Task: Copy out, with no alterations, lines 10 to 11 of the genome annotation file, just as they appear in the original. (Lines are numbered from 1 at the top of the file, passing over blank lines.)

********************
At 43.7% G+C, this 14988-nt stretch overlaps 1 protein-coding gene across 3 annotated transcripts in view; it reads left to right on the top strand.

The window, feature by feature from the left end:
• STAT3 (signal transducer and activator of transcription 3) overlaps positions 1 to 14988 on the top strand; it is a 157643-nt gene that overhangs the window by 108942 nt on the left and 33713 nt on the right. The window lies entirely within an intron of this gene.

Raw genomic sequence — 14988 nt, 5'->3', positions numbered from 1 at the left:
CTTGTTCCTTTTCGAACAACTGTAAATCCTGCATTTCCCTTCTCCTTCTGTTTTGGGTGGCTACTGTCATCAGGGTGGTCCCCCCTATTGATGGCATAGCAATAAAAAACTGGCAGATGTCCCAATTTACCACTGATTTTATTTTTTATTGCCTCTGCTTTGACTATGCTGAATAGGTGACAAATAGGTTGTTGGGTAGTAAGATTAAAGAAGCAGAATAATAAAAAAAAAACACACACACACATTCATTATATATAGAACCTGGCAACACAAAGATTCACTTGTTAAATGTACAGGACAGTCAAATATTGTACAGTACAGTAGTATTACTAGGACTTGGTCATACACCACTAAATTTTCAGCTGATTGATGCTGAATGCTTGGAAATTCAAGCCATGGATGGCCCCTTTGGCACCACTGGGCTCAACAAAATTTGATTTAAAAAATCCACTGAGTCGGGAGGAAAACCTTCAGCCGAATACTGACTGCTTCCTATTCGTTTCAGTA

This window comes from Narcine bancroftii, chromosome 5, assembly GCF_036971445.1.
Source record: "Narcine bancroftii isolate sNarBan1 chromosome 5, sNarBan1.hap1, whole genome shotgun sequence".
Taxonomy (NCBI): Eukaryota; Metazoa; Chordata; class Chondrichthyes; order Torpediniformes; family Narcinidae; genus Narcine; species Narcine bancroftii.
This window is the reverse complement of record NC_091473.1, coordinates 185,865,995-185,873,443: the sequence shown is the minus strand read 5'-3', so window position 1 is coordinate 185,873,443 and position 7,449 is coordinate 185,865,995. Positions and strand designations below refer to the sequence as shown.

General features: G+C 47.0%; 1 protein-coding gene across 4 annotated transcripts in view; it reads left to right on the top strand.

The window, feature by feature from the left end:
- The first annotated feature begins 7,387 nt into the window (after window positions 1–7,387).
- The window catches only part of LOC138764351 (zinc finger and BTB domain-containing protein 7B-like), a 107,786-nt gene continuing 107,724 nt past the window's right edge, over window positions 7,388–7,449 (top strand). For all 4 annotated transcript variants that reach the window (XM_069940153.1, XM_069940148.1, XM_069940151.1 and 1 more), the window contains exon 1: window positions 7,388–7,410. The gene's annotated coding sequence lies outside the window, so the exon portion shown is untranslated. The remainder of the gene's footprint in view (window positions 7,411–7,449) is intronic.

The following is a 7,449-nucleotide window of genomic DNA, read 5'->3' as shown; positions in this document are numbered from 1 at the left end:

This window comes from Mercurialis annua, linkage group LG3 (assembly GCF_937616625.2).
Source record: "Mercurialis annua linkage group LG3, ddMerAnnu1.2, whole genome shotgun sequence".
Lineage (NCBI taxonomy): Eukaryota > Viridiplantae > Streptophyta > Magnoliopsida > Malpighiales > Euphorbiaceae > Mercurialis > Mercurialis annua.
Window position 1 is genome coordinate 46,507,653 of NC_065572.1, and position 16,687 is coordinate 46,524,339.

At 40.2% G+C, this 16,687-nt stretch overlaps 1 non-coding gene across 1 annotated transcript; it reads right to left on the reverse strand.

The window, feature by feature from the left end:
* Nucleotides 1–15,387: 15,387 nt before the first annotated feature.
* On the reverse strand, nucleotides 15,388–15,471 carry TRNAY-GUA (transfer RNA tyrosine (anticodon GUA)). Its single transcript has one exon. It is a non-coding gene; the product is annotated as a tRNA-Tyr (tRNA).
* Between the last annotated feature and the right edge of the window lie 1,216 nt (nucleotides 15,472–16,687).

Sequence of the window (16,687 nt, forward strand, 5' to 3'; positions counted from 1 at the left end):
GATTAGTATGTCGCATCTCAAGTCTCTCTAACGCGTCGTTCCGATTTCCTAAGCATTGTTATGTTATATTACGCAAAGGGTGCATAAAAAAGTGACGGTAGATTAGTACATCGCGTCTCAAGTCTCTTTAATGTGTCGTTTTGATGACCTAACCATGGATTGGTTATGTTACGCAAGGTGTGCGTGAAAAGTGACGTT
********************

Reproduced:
General features: G+C 47.0%; 1 protein-coding gene across 4 annotated transcripts in view; it reads left to right on the top strand.

The window, feature by feature from the left end: